BAR HARBOR — Whale watch captain Larry Nuesslein got on the intercom system of the Atlanticat Thursday, Sept. 17, to tell passengers that the two sperm whales they had just observed were the first he had seen in his 25 years in the business.
“I’ve been wanting to see one all that time,” he told the Islander Monday. “We got to see them two days in a row.”
Atlanticat was about 35 miles south of Bar Harbor Thursday when they first spotted the whales in 800 feet of water, naturalist Zack Klyver said. Only a handful of sperm whales have been sighted in all the years of whale watching here, he said, and none in recent years.
The two they saw Thursday were about 40 feet long, Klyver said. “Young maturing males, likely around 15-20 years old.”
When the whales dove, they stayed underwater for 10-15 minutes, according to reports. “When they came up, they stayed up for a lot longer than the other whales do,” Nuesslein said.
On Friday, Nuesslein took the boat back to the same area, and they spotted one of the two sperm whales again. They were about 11 miles to the west of that first sighting, Klyver said.
“I tried to think like a sperm whale,” Nuesslein said of his strategy for locating them again. “They like the deep water. They like looking for squid. One of the things about being a whale watch captain is that you have to learn proper manners around the whales. Approaching the sperm whale, I didn’t know what the proper manners were.”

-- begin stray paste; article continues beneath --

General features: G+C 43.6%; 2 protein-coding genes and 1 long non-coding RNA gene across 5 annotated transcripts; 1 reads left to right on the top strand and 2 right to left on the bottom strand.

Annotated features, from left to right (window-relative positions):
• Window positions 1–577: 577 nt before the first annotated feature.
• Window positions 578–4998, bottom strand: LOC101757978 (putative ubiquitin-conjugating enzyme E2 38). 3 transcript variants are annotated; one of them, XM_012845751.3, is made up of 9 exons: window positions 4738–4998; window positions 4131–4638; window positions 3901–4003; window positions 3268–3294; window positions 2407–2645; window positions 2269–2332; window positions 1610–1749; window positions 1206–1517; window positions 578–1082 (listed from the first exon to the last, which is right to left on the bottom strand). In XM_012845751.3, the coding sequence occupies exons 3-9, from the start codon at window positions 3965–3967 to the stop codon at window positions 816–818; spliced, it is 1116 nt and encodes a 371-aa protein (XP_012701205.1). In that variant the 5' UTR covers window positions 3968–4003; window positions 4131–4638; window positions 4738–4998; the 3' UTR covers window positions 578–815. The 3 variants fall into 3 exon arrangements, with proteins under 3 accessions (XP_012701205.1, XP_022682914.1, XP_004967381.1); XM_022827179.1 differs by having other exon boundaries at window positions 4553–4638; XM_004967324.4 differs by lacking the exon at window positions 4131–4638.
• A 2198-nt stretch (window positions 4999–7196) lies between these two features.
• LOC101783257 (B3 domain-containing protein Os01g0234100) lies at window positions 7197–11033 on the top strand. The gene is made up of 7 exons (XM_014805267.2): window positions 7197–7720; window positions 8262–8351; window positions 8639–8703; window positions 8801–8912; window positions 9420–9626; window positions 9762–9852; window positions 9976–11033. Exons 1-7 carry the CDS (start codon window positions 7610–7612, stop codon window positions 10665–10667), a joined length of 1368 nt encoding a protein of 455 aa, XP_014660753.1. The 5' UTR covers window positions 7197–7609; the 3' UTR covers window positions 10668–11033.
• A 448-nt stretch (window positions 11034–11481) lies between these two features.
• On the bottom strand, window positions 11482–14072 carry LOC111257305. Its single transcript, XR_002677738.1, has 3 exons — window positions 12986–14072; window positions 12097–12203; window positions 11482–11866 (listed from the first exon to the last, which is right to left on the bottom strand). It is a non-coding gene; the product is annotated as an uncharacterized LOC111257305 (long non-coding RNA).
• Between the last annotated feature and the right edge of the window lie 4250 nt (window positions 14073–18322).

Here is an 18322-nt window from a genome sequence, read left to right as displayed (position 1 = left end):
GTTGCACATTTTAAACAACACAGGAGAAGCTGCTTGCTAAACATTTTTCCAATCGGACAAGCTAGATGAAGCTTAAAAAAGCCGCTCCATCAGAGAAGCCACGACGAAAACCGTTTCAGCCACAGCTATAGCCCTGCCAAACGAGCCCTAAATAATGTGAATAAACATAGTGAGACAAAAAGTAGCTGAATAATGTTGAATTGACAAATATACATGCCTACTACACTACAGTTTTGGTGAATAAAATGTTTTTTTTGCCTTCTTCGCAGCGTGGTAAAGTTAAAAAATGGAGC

Different whale species react to the presence of a boat differently, he said. “Finbacks are more aloof, don’t care if the boat is there or not there. With the humpback whales, different individuals act differently. They will oftentimes be interested in you, but if they don’t like something you do, they give you a trumpet blow.”
When they found one of the two sperm whales they had seen the day before, it came within 100 feet of the boat, Nuesslein said. They’re unusual-looking, he said, “like a giant floating potato with a tail on it.” The huge head of a sperm whale can takes up about a third of its length. It’s also got wrinkled, bumpy skin, he said.
Researcher Hal Whitehead of Dalhousie University in Nova Scotia heads a team of sperm whale experts, Klyver said. They keep a sperm whale catalog much like the humpback whale catalog maintained by Allied Whale at College of the Atlantic.